taxpayers who foot the bill being the have-nots. So I'm going to ask more of public employees, simple things like asking state workers to make the employee contributions to the pension system, 5%, exactly what the national average is.
Source: 2012 Wisconsin gubernatorial recall debate on 620-WTMJ
, Jun 1, 2012
Eliminating collective bargaining created $154M surplus
For a moment Thursday, the campaign returned to the issue that sparked the historic recall in the first place. The two rivals spent the first 15 minutes of the debate sparring over the governor's decision to eliminate collective bargaining rights for
Walker framed his budget bill as a bold but necessary action taken to get the state's finances in order and pointed to a $154 million surplus and the addition of 23,000 jobs this year as evidence his reforms had already produced
results. "The mayor has said repeatedly throughout the primary he wants go to back and restore collective bargaining," Walker noted.
Barrett acknowledged as governor he would restore collective bargaining rights, but pushed back on the assertion that
he would be a pawn of the unions. "The difference is I'll allow them to be at the table. He doesn't even want to have a conversation with them. They know that I'm not a pushover, but the difference is I respect them to be at the table," he said.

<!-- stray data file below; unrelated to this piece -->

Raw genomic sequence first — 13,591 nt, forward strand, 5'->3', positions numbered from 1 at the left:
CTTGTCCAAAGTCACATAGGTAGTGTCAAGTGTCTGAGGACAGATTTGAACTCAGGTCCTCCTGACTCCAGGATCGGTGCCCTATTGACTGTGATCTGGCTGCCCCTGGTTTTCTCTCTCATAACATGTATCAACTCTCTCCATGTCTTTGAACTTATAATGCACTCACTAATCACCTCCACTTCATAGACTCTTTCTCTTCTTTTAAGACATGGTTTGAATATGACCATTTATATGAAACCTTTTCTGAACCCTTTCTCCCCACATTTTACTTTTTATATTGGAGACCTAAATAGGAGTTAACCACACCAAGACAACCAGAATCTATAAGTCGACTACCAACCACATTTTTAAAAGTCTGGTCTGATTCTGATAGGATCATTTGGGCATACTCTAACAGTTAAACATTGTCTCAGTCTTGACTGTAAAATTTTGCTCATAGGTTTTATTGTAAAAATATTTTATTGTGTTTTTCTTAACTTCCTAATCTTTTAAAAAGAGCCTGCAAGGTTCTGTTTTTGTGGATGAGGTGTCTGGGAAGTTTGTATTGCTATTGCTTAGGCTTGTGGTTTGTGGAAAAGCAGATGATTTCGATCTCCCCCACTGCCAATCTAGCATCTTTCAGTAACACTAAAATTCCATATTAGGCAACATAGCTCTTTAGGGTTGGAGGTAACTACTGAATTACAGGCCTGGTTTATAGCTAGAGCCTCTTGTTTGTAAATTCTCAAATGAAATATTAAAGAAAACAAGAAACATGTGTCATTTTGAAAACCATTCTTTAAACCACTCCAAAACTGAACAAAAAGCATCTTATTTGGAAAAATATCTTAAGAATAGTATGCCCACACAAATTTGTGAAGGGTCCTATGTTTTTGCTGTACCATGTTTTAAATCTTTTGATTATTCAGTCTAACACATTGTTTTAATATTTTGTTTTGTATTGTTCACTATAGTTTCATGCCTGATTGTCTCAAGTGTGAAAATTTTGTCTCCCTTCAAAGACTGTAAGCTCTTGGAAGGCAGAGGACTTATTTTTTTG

Source: Politico.com on 2012 Wisconsin gubernatorial recall debate
, Jun 1, 2012
Wisconsin's once strong economy is in need of repair
We have an economic crisis in this state that demands our immediate attention. The solutions we offer must be designed to address both job creation and our budget problems. Wisconsin's once strong economy is in need of repair. Too many of our people are
hurting and too many of our employers are struggling. As I travel the state, I hear too many stories of families struggling to put food on the table; and I learn of too many small businesses who are forced to layoff workers because of the economy.
Source: 2011 Wisconsin State of the State Address
, Feb 1, 2011
Page last updated: Jun 29, 2018